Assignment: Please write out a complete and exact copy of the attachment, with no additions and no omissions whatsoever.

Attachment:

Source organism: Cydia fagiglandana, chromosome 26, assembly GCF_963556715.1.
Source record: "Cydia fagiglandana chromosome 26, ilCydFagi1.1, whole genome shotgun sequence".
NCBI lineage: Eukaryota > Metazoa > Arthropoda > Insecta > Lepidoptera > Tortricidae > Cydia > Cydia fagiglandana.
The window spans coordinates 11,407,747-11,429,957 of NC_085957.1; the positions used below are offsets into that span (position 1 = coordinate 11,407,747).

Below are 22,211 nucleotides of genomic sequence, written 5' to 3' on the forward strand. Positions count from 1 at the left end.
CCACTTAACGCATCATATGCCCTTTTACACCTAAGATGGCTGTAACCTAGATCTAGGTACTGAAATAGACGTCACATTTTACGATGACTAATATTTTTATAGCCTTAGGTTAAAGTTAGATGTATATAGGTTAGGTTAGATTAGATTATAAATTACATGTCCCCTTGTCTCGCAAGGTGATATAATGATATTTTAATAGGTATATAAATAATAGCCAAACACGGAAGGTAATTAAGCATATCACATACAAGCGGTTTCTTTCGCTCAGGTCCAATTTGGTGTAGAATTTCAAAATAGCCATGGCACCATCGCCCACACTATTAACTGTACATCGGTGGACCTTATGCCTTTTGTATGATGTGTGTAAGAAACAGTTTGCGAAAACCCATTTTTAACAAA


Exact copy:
Source organism: Cydia fagiglandana, chromosome 26, assembly GCF_963556715.1.
Source record: "Cydia fagiglandana chromosome 26, ilCydFagi1.1, whole genome shotgun sequence".
NCBI lineage: Eukaryota > Metazoa > Arthropoda > Insecta > Lepidoptera > Tortricidae > Cydia > Cydia fagiglandana.
The window spans coordinates 11,407,747-11,429,957 of NC_085957.1; the positions used below are offsets into that span (position 1 = coordinate 11,407,747).

Below are 22,211 nucleotides of genomic sequence, written 5' to 3' on the forward strand. Positions count from 1 at the left end.
CCACTTAACGCATCATATGCCCTTTTACACCTAAGATGGCTGTAACCTAGATCTAGGTACTGAAATAGACGTCACATTTTACGATGACTAATATTTTTATAGCCTTAGGTTAAAGTTAGATGTATATAGGTTAGGTTAGATTAGATTATAAATTACATGTCCCCTTGTCTCGCAAGGTGATATAATGATATTTTAATAGGTATATAAATAATAGCCAAACACGGAAGGTAATTAAGCATATCACATACAAGCGGTTTCTTTCGCTCAGGTCCAATTTGGTGTAGAATTTCAAAATAGCCATGGCACCATCGCCCACACTATTAACTGTACATCGGTGGACCTTATGCCTTTTGTATGATGTGTGTAAGAAACAGTTTGCGAAAACCCATTTTTAACAAA